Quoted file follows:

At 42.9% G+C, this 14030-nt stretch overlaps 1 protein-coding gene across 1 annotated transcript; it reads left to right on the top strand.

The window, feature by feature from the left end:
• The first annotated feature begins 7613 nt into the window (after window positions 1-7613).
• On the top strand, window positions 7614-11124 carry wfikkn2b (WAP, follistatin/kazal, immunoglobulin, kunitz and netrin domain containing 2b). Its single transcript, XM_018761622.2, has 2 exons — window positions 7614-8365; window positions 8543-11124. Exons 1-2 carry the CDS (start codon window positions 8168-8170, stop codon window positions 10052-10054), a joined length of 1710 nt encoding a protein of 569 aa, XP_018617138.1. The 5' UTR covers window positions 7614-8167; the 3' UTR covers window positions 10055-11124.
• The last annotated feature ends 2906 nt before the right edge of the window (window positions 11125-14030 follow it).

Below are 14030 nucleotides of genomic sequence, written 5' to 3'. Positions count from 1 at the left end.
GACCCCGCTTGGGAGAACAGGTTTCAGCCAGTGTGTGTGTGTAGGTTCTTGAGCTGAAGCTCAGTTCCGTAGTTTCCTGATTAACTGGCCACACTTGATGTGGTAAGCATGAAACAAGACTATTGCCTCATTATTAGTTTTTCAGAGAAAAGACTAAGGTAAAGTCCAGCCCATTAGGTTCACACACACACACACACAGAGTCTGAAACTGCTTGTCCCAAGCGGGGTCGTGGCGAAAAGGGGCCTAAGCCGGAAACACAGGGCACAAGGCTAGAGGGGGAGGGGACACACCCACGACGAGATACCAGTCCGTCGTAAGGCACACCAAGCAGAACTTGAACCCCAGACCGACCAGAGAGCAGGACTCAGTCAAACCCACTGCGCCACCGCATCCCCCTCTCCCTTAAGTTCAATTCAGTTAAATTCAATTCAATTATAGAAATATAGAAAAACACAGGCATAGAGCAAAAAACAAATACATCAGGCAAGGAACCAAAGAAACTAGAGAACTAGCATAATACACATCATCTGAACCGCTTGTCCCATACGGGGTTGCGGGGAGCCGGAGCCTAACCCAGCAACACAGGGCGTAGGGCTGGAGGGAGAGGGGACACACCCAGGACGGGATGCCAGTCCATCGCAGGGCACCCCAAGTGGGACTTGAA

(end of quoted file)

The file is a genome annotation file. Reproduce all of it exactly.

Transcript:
At 42.9% G+C, this 14030-nt stretch overlaps 1 protein-coding gene across 1 annotated transcript; it reads left to right on the top strand.

The window, feature by feature from the left end:
• The first annotated feature begins 7613 nt into the window (after window positions 1-7613).
• On the top strand, window positions 7614-11124 carry wfikkn2b (WAP, follistatin/kazal, immunoglobulin, kunitz and netrin domain containing 2b). Its single transcript, XM_018761622.2, has 2 exons — window positions 7614-8365; window positions 8543-11124. Exons 1-2 carry the CDS (start codon window positions 8168-8170, stop codon window positions 10052-10054), a joined length of 1710 nt encoding a protein of 569 aa, XP_018617138.1. The 5' UTR covers window positions 7614-8167; the 3' UTR covers window positions 10055-11124.
• The last annotated feature ends 2906 nt before the right edge of the window (window positions 11125-14030 follow it).

Below are 14030 nucleotides of genomic sequence, written 5' to 3'. Positions count from 1 at the left end.
GACCCCGCTTGGGAGAACAGGTTTCAGCCAGTGTGTGTGTGTAGGTTCTTGAGCTGAAGCTCAGTTCCGTAGTTTCCTGATTAACTGGCCACACTTGATGTGGTAAGCATGAAACAAGACTATTGCCTCATTATTAGTTTTTCAGAGAAAAGACTAAGGTAAAGTCCAGCCCATTAGGTTCACACACACACACACACAGAGTCTGAAACTGCTTGTCCCAAGCGGGGTCGTGGCGAAAAGGGGCCTAAGCCGGAAACACAGGGCACAAGGCTAGAGGGGGAGGGGACACACCCACGACGAGATACCAGTCCGTCGTAAGGCACACCAAGCAGAACTTGAACCCCAGACCGACCAGAGAGCAGGACTCAGTCAAACCCACTGCGCCACCGCATCCCCCTCTCCCTTAAGTTCAATTCAGTTAAATTCAATTCAATTATAGAAATATAGAAAAACACAGGCATAGAGCAAAAAACAAATACATCAGGCAAGGAACCAAAGAAACTAGAGAACTAGCATAATACACATCATCTGAACCGCTTGTCCCATACGGGGTTGCGGGGAGCCGGAGCCTAACCCAGCAACACAGGGCGTAGGGCTGGAGGGAGAGGGGACACACCCAGGACGGGATGCCAGTCCATCGCAGGGCACCCCAAGTGGGACTTGAA